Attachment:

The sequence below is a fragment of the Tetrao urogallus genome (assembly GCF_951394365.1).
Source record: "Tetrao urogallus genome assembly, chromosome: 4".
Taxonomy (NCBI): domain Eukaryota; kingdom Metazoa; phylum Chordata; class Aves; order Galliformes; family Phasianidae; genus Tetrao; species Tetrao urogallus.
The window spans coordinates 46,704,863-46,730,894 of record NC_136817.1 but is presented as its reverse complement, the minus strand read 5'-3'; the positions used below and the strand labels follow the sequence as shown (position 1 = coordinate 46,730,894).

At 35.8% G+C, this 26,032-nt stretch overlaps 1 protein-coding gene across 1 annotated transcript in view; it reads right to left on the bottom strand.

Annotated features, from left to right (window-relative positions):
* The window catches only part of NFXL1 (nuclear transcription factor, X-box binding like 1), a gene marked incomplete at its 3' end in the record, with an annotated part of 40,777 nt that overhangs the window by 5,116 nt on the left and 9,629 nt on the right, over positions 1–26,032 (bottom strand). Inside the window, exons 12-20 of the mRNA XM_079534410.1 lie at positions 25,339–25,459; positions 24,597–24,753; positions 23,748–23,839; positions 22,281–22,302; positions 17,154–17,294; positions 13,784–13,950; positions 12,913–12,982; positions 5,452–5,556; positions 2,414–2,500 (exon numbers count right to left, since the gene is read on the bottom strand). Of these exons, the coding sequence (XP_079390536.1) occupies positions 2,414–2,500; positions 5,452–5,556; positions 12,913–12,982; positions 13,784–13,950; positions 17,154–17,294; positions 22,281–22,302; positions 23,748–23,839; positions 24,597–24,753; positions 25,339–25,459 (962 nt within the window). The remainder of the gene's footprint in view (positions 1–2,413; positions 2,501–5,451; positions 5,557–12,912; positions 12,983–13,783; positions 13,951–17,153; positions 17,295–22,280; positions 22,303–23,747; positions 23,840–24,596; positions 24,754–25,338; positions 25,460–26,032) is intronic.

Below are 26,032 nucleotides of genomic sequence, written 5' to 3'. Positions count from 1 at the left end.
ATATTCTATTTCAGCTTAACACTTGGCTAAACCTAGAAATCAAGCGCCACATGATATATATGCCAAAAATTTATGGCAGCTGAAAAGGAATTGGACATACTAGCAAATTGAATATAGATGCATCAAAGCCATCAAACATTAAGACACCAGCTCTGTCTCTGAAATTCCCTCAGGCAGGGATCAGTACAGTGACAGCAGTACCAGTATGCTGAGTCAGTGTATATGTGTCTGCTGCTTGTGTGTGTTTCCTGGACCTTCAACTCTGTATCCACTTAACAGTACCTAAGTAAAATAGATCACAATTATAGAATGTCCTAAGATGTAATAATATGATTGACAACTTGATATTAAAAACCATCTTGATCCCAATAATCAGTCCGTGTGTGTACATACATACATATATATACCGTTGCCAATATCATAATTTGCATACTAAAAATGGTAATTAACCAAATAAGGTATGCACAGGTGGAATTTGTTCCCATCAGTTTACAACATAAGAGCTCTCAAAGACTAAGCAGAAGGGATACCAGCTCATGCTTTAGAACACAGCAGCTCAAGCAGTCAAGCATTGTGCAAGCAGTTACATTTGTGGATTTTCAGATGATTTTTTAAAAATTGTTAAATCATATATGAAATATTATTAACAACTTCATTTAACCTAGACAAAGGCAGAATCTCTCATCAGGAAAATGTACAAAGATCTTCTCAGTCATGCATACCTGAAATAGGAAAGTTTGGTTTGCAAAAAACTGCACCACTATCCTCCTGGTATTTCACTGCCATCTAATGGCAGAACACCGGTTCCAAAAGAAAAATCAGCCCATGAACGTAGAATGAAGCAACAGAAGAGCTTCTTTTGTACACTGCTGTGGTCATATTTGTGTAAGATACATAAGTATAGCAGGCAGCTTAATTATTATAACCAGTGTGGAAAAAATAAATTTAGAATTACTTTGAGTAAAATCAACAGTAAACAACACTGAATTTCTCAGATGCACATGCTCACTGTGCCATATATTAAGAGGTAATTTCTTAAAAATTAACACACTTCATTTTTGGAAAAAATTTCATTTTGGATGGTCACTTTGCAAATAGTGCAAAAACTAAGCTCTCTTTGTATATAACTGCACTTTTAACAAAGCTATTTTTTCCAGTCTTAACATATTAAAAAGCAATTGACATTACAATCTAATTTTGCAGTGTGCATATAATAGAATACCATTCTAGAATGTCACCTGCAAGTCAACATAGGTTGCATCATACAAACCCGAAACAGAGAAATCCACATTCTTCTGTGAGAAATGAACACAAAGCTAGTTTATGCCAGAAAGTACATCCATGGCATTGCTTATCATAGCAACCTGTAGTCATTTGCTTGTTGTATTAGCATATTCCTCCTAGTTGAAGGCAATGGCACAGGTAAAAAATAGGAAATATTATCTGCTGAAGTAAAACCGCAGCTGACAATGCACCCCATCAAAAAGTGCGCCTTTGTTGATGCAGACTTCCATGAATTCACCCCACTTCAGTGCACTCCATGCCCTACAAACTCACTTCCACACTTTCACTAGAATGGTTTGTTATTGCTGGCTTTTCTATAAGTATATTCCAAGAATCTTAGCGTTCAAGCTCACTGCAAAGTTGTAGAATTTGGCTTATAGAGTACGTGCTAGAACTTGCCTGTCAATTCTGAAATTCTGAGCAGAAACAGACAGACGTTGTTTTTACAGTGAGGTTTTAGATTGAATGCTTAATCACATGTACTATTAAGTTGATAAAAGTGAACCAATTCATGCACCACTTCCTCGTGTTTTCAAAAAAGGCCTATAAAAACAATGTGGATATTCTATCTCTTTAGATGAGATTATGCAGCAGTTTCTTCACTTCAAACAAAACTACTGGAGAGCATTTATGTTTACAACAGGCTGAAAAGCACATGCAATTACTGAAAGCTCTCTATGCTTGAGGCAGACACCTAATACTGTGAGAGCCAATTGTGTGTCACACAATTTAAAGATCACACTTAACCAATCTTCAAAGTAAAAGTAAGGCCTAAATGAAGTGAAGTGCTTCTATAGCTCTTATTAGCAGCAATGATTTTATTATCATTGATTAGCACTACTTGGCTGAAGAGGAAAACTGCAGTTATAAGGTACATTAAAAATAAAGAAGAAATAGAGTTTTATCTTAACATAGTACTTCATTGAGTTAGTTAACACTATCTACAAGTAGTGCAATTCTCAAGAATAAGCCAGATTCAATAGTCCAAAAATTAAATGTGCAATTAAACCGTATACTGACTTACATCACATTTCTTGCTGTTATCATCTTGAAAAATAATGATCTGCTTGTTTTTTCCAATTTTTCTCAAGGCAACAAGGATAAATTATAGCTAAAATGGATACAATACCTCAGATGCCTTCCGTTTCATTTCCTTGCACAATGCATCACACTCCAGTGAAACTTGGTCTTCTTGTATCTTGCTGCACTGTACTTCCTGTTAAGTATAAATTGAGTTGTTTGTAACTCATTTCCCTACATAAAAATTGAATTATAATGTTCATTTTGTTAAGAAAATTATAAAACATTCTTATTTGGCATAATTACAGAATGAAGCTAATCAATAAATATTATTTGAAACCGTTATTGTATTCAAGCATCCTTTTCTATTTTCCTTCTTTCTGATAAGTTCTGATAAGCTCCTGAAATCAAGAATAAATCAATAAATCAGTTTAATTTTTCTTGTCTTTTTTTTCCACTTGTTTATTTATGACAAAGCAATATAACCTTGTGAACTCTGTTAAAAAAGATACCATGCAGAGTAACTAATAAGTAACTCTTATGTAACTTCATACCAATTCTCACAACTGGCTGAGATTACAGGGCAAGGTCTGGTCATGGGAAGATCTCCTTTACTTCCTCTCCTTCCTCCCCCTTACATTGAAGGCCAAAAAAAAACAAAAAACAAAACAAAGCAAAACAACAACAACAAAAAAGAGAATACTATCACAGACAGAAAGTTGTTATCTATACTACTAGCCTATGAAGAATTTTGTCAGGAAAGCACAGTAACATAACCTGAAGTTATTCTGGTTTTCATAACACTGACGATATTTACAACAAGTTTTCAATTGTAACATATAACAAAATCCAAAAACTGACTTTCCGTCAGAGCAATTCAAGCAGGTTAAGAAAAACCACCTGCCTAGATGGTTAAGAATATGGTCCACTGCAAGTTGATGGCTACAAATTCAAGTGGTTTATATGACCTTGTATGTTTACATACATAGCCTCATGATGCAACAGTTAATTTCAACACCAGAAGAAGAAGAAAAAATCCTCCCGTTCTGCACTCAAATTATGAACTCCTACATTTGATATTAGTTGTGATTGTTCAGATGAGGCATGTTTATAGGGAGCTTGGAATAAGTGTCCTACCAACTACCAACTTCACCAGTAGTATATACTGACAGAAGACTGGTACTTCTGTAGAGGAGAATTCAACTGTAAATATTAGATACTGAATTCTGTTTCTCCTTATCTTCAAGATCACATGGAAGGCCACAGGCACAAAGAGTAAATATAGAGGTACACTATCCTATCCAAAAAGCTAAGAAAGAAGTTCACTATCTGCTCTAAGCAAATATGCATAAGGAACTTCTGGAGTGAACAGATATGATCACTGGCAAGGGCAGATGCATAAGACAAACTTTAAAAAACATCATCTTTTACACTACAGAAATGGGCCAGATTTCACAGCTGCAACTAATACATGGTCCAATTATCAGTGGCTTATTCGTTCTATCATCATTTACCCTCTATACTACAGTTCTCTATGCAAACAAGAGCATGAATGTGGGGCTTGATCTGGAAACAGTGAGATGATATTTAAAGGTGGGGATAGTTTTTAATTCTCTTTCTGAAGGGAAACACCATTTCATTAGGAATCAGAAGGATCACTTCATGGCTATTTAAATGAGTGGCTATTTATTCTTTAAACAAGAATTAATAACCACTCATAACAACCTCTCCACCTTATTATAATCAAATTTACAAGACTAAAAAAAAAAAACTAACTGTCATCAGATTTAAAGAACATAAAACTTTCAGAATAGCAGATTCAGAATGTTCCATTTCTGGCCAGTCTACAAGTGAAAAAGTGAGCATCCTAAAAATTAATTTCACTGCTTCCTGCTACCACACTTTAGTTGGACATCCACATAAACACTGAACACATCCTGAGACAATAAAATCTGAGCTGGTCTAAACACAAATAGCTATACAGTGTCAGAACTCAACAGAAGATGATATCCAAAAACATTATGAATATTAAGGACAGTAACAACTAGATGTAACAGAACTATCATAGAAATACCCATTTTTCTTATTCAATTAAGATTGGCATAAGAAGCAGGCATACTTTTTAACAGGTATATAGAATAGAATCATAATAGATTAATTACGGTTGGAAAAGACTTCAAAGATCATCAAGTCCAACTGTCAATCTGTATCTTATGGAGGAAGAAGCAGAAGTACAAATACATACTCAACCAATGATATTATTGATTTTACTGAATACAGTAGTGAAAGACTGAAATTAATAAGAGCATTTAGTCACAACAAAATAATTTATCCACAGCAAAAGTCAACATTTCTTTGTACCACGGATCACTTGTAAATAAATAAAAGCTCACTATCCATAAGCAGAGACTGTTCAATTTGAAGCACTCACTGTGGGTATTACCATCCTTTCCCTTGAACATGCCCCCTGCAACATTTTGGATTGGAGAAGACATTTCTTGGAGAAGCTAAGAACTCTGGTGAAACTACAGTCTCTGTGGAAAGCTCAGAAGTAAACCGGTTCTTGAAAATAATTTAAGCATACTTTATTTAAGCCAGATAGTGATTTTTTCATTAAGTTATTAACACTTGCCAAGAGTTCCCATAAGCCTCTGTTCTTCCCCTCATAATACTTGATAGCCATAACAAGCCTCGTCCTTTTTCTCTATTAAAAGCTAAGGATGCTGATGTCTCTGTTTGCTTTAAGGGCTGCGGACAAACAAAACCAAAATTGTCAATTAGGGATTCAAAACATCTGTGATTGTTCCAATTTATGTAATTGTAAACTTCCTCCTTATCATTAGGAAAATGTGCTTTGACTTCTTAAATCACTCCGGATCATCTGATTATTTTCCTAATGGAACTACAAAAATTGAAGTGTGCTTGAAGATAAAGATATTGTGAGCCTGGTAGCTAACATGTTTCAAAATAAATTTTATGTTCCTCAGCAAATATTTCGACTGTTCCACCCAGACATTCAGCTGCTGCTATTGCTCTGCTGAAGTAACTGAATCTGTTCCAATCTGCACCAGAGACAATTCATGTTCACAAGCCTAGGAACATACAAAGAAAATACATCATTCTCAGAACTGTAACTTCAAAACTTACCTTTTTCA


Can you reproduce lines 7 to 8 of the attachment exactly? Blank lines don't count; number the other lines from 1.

* The window catches only part of NFXL1 (nuclear transcription factor, X-box binding like 1), a gene marked incomplete at its 3' end in the record, with an annotated part of 40,777 nt that overhangs the window by 5,116 nt on the left and 9,629 nt on the right, over positions 1–26,032 (bottom strand). Inside the window, exons 12-20 of the mRNA XM_079534410.1 lie at positions 25,339–25,459; positions 24,597–24,753; positions 23,748–23,839; positions 22,281–22,302; positions 17,154–17,294; positions 13,784–13,950; positions 12,913–12,982; positions 5,452–5,556; positions 2,414–2,500 (exon numbers count right to left, since the gene is read on the bottom strand). Of these exons, the coding sequence (XP_079390536.1) occupies positions 2,414–2,500; positions 5,452–5,556; positions 12,913–12,982; positions 13,784–13,950; positions 17,154–17,294; positions 22,281–22,302; positions 23,748–23,839; positions 24,597–24,753; positions 25,339–25,459 (962 nt within the window). The remainder of the gene's footprint in view (positions 1–2,413; positions 2,501–5,451; positions 5,557–12,912; positions 12,983–13,783; positions 13,951–17,153; positions 17,295–22,280; positions 22,303–23,747; positions 23,840–24,596; positions 24,754–25,338; positions 25,460–26,032) is intronic.

Below are 26,032 nucleotides of genomic sequence, written 5' to 3'. Positions count from 1 at the left end.